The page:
Emeli Sande Talks Gospel-Fueled Reinvention, Shock of Sudden Fame

Rolling Stone

Four years is an eon in pop music, so even though Emeli Sandé has had a slew of hits in the U.K. and a Top 25 entry in the U.S., she announced her return in September with all the subtlety of a 21-gun salute: "Hurts," the first single from the Scottish singer's new album Long Live the Angels, mixes bristling electronic claps and resplendent veins of gospel. "I wanted to draw a line," Sandé told Rolling Stone during a phone interview in October. "I have grown up. I have a lot more conviction and strength in what I want to say."

Sandé traffics in bombastic pre-hip-hop soul, a torrid sound that underpins much of the English pop to cross the Atlantic in recent years. After encountering success as a featured vocalist, Sandé broke out as a solo artist by applying her howitzer-caliber voice in precise doses on martial tracks like 2012's "Next to Me," which enjoyed brief success in the U.S. as well. "Her voice is one of the best in the world," Philip Leigh, who wrote and produced several tracks on Love Live the Angels (as part of the duo Mac & Phil), tells RS during a Skype interview. And Sandé's writing talents are also in high demand: Rihanna, Katy Perry, Mary J. Blige and Alicia Keys have all cut her tracks.

But demand has its downside. According to Sandé, the frenzy around her debut album, Our Version of Events, which spent 10 weeks at Number One on the U.K. album chart, upended her routines. "When it was received so well, I wasn't really prepared," the 29-year-old remembers. "I wasn't expecting things to go that fast." Commercial success and the burdens of promotion seemed to take her away from her real passion: songwriting. "I needed to get back into the studio and live a normal life and write songs about how I was feeling as a grown up," she says. "It was important for me to chill out, get back to normal, and ground myself."

She cites getting older, being more comfortable with the music business and a trip to visit family in Zambia as important factors in her new grounding. (She also divorced in 2014.) When it came time to focus on another album, roughly two years ago, she spent extended periods writing and recording with Mac and Phil and others in locations that included an English farmhouse. "After months of chilling and talking and hanging out, there was freedom to express yourself without fear of judgement," Leigh says. "I think that's why [Long Live the Angels] is so mature. No holds barred. She's just gone through a lot and lived a lot more than she did the first time."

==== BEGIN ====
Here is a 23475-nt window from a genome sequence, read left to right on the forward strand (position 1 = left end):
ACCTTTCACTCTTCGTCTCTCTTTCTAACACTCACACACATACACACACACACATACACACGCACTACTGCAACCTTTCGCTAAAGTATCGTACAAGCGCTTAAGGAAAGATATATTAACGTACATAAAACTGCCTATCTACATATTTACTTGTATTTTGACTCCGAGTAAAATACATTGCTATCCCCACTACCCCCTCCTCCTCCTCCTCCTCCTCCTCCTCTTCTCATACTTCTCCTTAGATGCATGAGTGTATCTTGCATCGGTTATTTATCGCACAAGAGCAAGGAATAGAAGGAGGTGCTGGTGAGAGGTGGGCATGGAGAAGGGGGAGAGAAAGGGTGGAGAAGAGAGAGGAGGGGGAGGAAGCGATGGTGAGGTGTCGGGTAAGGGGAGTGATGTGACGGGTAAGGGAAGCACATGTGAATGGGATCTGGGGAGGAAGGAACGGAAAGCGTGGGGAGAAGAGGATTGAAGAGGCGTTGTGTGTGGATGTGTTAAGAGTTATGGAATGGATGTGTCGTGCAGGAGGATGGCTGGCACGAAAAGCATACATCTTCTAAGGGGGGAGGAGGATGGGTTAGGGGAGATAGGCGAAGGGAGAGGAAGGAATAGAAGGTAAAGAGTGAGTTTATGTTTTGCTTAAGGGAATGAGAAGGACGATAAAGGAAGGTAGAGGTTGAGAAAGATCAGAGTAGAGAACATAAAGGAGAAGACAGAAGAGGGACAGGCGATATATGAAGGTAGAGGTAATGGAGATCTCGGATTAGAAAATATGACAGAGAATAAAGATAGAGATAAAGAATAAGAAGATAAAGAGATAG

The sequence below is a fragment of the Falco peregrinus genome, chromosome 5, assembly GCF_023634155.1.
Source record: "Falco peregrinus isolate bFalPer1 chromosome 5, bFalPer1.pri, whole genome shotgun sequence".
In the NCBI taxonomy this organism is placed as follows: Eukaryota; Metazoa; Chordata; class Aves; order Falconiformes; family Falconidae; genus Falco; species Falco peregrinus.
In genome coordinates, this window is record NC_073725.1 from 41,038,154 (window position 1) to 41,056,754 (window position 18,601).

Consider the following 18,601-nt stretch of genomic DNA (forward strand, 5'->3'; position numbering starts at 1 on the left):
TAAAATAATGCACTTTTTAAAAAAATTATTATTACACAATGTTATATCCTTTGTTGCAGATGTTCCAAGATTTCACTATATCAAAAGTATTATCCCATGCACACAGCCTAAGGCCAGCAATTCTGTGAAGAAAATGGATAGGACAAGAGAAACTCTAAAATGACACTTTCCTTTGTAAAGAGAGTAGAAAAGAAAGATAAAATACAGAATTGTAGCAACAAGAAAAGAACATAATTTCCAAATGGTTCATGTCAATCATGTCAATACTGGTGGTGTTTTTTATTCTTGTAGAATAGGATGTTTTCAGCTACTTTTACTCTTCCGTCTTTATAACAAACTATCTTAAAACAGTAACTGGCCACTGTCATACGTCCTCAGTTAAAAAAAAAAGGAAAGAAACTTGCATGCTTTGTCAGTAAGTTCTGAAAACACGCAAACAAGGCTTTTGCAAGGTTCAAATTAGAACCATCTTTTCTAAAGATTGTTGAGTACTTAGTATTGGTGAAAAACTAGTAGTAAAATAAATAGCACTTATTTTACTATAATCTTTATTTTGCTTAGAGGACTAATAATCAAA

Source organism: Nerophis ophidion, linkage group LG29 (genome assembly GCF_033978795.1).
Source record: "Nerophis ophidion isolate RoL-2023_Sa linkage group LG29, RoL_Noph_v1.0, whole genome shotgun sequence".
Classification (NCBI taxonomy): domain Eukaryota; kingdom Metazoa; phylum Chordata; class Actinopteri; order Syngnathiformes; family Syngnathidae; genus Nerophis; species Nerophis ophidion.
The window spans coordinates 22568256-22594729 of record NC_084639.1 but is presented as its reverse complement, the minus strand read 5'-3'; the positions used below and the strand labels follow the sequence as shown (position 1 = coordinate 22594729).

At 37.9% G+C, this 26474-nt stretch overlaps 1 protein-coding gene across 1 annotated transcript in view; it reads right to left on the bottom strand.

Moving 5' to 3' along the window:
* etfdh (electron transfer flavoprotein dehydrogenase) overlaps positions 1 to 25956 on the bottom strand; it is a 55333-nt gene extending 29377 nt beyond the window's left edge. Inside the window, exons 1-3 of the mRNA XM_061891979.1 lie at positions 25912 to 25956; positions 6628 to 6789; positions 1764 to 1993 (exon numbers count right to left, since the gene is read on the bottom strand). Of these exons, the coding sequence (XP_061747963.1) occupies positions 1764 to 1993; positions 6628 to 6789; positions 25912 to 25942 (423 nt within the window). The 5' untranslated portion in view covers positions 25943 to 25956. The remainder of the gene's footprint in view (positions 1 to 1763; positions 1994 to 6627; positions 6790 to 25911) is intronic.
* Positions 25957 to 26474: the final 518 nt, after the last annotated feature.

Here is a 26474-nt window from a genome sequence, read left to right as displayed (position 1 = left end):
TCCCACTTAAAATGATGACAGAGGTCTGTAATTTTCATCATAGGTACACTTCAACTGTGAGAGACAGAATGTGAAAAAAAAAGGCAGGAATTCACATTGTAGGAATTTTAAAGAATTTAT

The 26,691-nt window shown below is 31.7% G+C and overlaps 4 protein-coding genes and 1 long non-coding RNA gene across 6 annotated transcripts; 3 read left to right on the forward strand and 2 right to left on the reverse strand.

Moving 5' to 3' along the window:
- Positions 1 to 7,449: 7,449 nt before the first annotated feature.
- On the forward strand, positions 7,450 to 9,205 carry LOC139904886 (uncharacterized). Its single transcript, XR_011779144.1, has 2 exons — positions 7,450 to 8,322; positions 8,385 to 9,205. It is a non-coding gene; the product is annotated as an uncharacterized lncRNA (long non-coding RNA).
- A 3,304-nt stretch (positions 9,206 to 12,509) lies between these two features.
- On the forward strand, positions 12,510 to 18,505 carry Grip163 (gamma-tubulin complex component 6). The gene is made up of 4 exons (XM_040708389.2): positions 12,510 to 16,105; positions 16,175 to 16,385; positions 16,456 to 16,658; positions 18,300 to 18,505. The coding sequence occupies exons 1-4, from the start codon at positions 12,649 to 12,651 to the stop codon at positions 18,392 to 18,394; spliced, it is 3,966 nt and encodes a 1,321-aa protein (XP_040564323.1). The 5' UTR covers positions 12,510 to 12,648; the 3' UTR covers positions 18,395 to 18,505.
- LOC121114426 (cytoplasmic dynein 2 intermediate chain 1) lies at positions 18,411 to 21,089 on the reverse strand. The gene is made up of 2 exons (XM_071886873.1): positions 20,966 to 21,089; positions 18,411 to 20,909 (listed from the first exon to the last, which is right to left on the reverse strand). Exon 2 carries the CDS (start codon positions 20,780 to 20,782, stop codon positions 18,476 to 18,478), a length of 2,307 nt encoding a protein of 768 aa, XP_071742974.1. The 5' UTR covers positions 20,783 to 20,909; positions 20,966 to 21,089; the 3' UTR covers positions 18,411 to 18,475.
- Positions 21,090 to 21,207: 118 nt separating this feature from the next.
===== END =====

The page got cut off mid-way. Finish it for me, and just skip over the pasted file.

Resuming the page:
Emeli Sande performs on stage at St John-at-Hackney Church on October 6, 2016 in London, England.
"I needed to live a normal life and write songs about how I was feeling as a grown-up," Sandé says. Gus Stewart/Getty


Despite being out of the solo spotlight, Sandé remained keenly aware of the prevailing winds in pop. "Pop music is getting more and more powerful," she noted. Her first solo hit, 2011's "Heaven," channeled gospel, and Long Live the Angels relies on the genre for extra wattage. (Gospel is having a major moment in the mainstream, used as a signifier of celestial grace on records by Kanye West and Chance the Rapper.) "I just love gospel," Sandé explained. "That's one of the first genres of music I started to listen to as a kid. It's something I really identified with being up in Scotland and feeling like I didn't really fit in."

Aside from a cameo from rapper Jay Electronica, gospel's massed vocals are Sandé's primary accompaniment. The album opens with "Selah," which pairs Sandé with a choir in an a cappella setting (and borrows its title from the Bible); in the choir's absence, Sandé's voice is often multi-tracked in formation to juice bluesy guitar ballads like "Give Me Something" and the lovely "Lonely." "Any excuse I could find, I wanted a choir," Sandé said. "It's one of the greatest sounds on earth. It's adding energy a thousand times to the music."

After the long gap between albums, Sandé hints that more tunes may be on the way soon. "I'm on a mission now to finish all these hundreds of songs that I just abandon," she said.

Then again, what's the hurry? "There's no need to rush into anything," she added. "I have a better grasp of that now."

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